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Iron ore exports decline 60% in Feb on high duties

Miners’ association urges cancellation of December increase in export duty; says development hitting long-term interests

Export shipments of iron ore declined 60 per cent in February on high duty levied by the government to discourage supply to steel mills abroad.

Data compiled by the Federation of Indian Mineral Industries (Fimi) showed the overall export fell to 4.22 million tonnes in February, compared to 10.58 mt in the corresponding period last year. The overall export in the first 11 months of 2011-12 recorded a decline of 36 per cent to 55.8 mt as compared to 87.3 mt in the same period last year.

The drastic decline in February’s shipment showed the government succeeded in its aim of discouraging these to make more available for domestic use. On December 30 last year, the government had raised export duty from 20 per cent to 30 per cent. About 90 per cent of India’s iron ore export goes to Chinese steel mills.

Fimi has renewed its demand for a rollback in export duty so that mining companies would be able to sell low-grade ore to steel mills abroad. In a recent letter to the Prime Minister and finance minister, FIMI argued, “Iron ore exports have become unviable and a loss-making proposition after the hike in export duty and sharp fall in international prices by more than $60 a tonne from its peak. With a logistics cost of 45 per cent of the net realisation (39 per cent railway freight and the other six per cent on movement from mines to sidings and demurrage), 10 per cent royalty on the price declared by the India Bureau of Mines (IBM) and 10 per cent port cost, margins have turned negative for the industry.”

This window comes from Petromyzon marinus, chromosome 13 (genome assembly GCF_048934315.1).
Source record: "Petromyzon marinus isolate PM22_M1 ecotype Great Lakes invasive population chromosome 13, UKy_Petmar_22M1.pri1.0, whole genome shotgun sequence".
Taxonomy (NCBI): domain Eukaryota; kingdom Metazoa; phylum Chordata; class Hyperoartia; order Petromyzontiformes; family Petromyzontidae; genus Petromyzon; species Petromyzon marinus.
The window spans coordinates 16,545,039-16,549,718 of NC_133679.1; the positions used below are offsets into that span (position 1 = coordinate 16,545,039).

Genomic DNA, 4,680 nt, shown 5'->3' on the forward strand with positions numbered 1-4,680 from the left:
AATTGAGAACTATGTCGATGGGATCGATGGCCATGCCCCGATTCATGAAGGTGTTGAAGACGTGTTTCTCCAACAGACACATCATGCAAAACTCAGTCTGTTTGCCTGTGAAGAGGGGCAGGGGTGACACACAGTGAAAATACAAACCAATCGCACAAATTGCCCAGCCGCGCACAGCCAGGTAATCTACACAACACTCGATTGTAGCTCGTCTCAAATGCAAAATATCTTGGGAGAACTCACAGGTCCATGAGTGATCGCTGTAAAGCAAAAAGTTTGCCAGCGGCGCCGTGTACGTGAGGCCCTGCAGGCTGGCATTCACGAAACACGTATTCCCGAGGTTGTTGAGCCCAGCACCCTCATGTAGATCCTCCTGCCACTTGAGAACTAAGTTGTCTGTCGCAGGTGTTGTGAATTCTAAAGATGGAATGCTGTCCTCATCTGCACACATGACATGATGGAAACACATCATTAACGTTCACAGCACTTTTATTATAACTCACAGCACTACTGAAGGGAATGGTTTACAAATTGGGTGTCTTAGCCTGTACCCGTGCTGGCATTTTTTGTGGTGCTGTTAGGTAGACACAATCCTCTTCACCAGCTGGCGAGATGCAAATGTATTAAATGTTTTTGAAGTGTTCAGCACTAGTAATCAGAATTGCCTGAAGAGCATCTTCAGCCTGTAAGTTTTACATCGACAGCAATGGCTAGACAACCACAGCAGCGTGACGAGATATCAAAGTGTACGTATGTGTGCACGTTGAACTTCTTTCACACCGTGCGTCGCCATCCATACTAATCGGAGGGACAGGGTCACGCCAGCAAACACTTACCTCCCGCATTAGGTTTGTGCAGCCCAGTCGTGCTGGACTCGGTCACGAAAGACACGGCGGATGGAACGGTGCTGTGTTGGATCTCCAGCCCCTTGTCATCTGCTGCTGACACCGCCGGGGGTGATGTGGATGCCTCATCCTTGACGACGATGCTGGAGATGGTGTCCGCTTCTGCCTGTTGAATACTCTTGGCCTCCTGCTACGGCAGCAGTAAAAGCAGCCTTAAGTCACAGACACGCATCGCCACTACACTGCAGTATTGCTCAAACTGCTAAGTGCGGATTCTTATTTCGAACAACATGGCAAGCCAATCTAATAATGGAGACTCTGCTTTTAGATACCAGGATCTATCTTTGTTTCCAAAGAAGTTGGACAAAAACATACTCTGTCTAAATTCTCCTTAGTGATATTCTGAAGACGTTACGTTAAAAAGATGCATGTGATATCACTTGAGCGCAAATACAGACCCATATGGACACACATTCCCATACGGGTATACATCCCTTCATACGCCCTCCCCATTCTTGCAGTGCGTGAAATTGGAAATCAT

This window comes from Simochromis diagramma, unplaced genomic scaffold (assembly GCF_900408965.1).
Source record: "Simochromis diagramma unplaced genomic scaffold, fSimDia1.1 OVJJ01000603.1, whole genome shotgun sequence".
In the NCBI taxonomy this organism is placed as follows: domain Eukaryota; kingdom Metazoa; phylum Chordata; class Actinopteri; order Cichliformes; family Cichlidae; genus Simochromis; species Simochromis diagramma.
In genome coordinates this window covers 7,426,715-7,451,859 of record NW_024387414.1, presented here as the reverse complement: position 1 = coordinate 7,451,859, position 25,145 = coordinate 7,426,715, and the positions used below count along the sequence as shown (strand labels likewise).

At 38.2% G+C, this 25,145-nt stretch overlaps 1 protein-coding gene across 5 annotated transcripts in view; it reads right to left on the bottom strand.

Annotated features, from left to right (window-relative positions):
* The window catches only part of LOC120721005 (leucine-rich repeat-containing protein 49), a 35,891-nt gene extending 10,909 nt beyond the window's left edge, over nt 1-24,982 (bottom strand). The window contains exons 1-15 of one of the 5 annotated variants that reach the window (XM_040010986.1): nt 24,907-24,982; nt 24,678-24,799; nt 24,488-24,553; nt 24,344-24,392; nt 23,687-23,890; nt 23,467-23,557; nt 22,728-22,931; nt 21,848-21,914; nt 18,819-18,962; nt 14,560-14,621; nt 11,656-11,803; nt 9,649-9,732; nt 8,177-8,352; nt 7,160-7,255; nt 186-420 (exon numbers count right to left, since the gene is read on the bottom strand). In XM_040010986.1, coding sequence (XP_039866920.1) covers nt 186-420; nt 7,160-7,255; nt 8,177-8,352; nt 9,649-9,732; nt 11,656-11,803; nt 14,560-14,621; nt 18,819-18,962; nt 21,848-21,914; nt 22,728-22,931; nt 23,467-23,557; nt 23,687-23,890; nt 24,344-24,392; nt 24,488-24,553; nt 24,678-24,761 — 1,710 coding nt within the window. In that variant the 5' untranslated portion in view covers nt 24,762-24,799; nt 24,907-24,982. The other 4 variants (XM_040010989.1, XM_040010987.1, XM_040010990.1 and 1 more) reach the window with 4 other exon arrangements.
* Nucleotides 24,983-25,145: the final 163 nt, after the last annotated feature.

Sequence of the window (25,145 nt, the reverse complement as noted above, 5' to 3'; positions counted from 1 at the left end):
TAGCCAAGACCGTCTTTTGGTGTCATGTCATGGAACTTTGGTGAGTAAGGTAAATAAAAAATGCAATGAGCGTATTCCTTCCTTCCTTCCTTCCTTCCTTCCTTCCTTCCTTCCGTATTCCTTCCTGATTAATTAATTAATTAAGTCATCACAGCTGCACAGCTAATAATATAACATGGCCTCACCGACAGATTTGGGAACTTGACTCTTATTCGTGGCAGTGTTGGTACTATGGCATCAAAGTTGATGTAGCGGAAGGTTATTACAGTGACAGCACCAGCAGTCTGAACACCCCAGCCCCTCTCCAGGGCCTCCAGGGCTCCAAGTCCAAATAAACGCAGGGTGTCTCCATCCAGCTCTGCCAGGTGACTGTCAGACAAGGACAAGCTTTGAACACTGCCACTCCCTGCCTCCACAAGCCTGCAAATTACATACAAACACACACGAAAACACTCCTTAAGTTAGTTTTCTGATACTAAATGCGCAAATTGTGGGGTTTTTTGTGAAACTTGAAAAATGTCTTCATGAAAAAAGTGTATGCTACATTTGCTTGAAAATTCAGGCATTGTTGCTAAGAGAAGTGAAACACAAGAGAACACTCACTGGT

Exports are expected to be half of last year’s, while there is no corresponding increase in domestic demand and lower production, so the respective state governments are getting less royalty. Moreover, there will be lower economic activity, said R K Sharma, secretary-general of Fimi.

He said fines were co-produced with lumps while mining ore, in 70:30 ratios. So, for every production of a tonne of lumps, about 2.5 tonnes of fines are produced.

There is not enough demand for fines in the domestic market and, hence, these have to be exported. Around 90 per cent of iron ore exports are fines; lumps are eight per cent. If export of fines is not allowed, this may lead to closure of mines or lower production. This would mean the prices of lumps may rise in the domestic market, hampering the steel industry and inducing inflationary pressure. Hence, says Fimi, there’s also a need for better utilisation of fines in the domestic market through pelletisation and ensuring that future steel plants are fines-oriented.

Data collated by the IBM showed that between 2005 and 2010, the Geological Survey of India discovered 2,300 mt of new iron ore reserves, estimated at only 997 mt five years before, adds Fimi.

Sharma also contends the extra levy has led India to lose its competitiveness in the international market, with the share of our exports 11 per cent of the total in 2011 from 20.4 per cent in 2007.

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